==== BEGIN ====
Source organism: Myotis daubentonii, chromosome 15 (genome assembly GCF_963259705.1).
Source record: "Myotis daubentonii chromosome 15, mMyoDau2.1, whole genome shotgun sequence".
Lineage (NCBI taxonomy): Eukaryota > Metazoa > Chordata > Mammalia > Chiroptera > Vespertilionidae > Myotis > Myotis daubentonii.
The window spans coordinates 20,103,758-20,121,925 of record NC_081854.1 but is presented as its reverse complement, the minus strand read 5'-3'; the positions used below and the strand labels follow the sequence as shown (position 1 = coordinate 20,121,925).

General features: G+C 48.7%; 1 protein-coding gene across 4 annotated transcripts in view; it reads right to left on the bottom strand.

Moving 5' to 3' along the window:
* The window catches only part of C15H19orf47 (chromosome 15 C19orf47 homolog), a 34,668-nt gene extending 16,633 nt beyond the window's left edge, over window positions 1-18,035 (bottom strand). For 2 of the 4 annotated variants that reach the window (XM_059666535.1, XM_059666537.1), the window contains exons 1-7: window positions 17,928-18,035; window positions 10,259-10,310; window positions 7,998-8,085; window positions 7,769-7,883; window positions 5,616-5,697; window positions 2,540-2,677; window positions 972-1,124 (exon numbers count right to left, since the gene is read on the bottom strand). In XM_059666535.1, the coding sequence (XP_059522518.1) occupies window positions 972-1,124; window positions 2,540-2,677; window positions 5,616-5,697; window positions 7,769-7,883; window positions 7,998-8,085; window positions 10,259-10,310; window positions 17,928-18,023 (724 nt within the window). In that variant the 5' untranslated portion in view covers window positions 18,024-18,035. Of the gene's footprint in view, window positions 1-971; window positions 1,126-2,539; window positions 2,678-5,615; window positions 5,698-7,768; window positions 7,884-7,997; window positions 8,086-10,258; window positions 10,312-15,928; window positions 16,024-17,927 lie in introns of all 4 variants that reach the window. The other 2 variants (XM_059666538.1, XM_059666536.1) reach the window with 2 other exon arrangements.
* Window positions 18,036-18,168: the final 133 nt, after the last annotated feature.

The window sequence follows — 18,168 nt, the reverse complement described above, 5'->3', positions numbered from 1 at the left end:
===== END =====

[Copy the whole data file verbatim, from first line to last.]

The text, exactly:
Source organism: Myotis daubentonii, chromosome 15 (genome assembly GCF_963259705.1).
Source record: "Myotis daubentonii chromosome 15, mMyoDau2.1, whole genome shotgun sequence".
Lineage (NCBI taxonomy): Eukaryota > Metazoa > Chordata > Mammalia > Chiroptera > Vespertilionidae > Myotis > Myotis daubentonii.
The window spans coordinates 20,103,758-20,121,925 of record NC_081854.1 but is presented as its reverse complement, the minus strand read 5'-3'; the positions used below and the strand labels follow the sequence as shown (position 1 = coordinate 20,121,925).

General features: G+C 48.7%; 1 protein-coding gene across 4 annotated transcripts in view; it reads right to left on the bottom strand.

Moving 5' to 3' along the window:
* The window catches only part of C15H19orf47 (chromosome 15 C19orf47 homolog), a 34,668-nt gene extending 16,633 nt beyond the window's left edge, over window positions 1-18,035 (bottom strand). For 2 of the 4 annotated variants that reach the window (XM_059666535.1, XM_059666537.1), the window contains exons 1-7: window positions 17,928-18,035; window positions 10,259-10,310; window positions 7,998-8,085; window positions 7,769-7,883; window positions 5,616-5,697; window positions 2,540-2,677; window positions 972-1,124 (exon numbers count right to left, since the gene is read on the bottom strand). In XM_059666535.1, the coding sequence (XP_059522518.1) occupies window positions 972-1,124; window positions 2,540-2,677; window positions 5,616-5,697; window positions 7,769-7,883; window positions 7,998-8,085; window positions 10,259-10,310; window positions 17,928-18,023 (724 nt within the window). In that variant the 5' untranslated portion in view covers window positions 18,024-18,035. Of the gene's footprint in view, window positions 1-971; window positions 1,126-2,539; window positions 2,678-5,615; window positions 5,698-7,768; window positions 7,884-7,997; window positions 8,086-10,258; window positions 10,312-15,928; window positions 16,024-17,927 lie in introns of all 4 variants that reach the window. The other 2 variants (XM_059666538.1, XM_059666536.1) reach the window with 2 other exon arrangements.
* Window positions 18,036-18,168: the final 133 nt, after the last annotated feature.

The window sequence follows — 18,168 nt, the reverse complement described above, 5'->3', positions numbered from 1 at the left end: